In the past couple of decades we’ve seen so many cases like Apple’s Chinese workshop suicides and Nike’s thick files of sweatshop issues that we’ve stopped being shocked. Seeking out ethically made products has become less ground-breaking, and more a part of standard shopping behaviour.
Of course, shrouds of marketing and a hundred kinds of label make pinpointing an ethical choice difficult; that’s where ‘Made in Britain’ comes in.
From fashion to food, products sourced and assembled in Britain are much more likely to have been made without child labour or appallingly low wages, and have the added bonus of putting more pounds back into the local economy.
For years there was a struggle for locally-made brands to keep up with demand. The production facilities of British brands just didn’t cater to masses, and many chose to move offshore to keep profits high. In the last few years, though, it’s become less economically feasible to produce overseas; and more sales savvy to come home.
In the past few years leaders of the game have started to change the rules, marketing themselves on British pride and home-grown industry: Asos.com, DWP, and Haringey Council have joined forces to run a ‘Stitch Academy,’ aimed at producing British workers for local garment factories. Marks & Spencer has a ‘Best of British’ range in every department. Even John Lewis and Tesco’s – companies with completely different brand identities – have made the same promise to bring their production back to Britain and have actually taken action to that effect.
Why ‘Made in Britain’?
Research shows that 52% of Brits would pay more for local produce knowing that more money went to the farmers, and – proving the link between British-made and ethically-made – 25% said they’d take the “green” option even if it cost more.
Much of the reason for this is psychological: any kind of sticker labelling any kind of quality – whether it’s an organic certification or a country of origin logo – will draw more customers to it. In this sense, ‘Made in Britain’ is simply a popular brand, and products can get away with only talking the talk.
73% of people surveyed associate British brands with higher standards of quality, so this is a great kind of branding to cash in on. Consumers and investors must be wary that even a slither of Scottish tweed in an otherwise foreign-made coat can classify it as ‘British’.
For example, HP Sauce, Royal Daulton, and Mulberry are all made outside the UK, despite having built their images on being quintessential British products. Not a Label wonders if ‘Britishness,’ therefore, is more rooted in history than in practice or products.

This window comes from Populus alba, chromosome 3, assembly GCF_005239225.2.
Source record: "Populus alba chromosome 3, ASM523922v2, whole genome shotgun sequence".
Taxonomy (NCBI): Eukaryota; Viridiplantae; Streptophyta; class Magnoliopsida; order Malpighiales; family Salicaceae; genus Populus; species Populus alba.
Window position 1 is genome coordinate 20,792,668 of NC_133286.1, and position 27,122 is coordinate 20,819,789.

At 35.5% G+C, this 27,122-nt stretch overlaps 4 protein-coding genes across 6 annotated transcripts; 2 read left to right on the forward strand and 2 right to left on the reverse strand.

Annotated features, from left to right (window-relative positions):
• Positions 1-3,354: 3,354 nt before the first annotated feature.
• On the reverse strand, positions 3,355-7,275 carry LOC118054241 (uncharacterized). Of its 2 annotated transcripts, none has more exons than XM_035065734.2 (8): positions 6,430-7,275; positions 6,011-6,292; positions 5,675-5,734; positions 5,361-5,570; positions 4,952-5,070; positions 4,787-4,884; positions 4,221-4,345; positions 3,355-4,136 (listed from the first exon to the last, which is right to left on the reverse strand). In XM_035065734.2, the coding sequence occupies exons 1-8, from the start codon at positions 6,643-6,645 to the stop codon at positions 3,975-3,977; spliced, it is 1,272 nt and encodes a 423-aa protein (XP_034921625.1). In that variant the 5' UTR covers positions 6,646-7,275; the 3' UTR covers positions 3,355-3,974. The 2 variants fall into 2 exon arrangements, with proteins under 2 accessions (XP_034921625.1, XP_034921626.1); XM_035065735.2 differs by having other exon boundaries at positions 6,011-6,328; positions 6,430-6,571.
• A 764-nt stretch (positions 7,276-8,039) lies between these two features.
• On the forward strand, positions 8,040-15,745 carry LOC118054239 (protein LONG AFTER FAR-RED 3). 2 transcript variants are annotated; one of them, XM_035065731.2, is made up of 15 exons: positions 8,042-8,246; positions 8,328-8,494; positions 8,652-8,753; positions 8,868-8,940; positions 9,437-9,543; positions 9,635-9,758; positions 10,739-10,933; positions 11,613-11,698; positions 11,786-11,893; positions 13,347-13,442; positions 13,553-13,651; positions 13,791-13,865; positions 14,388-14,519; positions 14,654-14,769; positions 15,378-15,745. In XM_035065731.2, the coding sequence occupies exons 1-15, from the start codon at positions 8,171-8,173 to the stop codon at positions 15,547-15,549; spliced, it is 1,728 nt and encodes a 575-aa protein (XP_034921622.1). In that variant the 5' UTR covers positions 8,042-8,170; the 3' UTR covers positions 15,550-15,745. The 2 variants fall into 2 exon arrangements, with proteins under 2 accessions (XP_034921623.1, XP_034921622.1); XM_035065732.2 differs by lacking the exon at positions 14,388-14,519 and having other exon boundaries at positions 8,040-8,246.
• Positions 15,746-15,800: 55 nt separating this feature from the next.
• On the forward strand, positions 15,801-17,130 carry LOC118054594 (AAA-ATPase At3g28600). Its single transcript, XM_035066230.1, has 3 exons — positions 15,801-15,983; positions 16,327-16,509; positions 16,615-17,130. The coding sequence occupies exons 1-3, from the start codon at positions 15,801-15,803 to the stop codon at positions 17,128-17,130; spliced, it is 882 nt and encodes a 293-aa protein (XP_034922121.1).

Whichever way you wish to define a British product, there’s no arguing that not only are products actually made in Britain more likely to be ethically sourced and assembled, they’re also better for the economy and the environment.
Locally-made products not only use far fewer fossil fuels in the production line, they also result in a huge economic boost for the community. Small businesses employ local people, put their earnings straight back into their surroundings, and give 250% more to NGOs and charities than big companies. Supporting British-made, therefore, is supporting British life; local farmers, schools, and public services.
How to invest in ‘Made in Britain’
It might be time to find out which ethical, ‘Made in Britain’ company is an investment match for you. With such a surge in patriotism and ethically-made goods, ‘Made in Britain’ could be profitable for you as well as your country.
Every day shopping, on the other hand, requires an easier kind of research. Marketing and word-of-mouth makes checking labels in-store a pain. Thankfully, the demand for ‘Made in Britain’ has sparked an equal surge of verification websites, which you could exhaust yourself sorting through; or you could just pick your favourites from those listed below.
– Labour Behind The Label has a huge range of resources to help you keep tabs on the fashion industry, and which British labels are behaving badly. For those with hearts of gold, they also have opportunities for you to donate to exploited garment workers or otherwise get involved.
– Make It British has a directory of completely British brands, as well as a news section full of updates on the latest Made in Britain initiatives.
– Not On The High Street helps you to keep things, not just British, but independently so. This websites sources goods from small British businesses instead of big nationwide chains, allowing you to support local businesses when you splurge online instead of ordering from the USA.
Would you like to get to the bottom of which companies full embrace the ‘Made in Britain’ ethos? Please, get in touch. We’ll be very happy to help.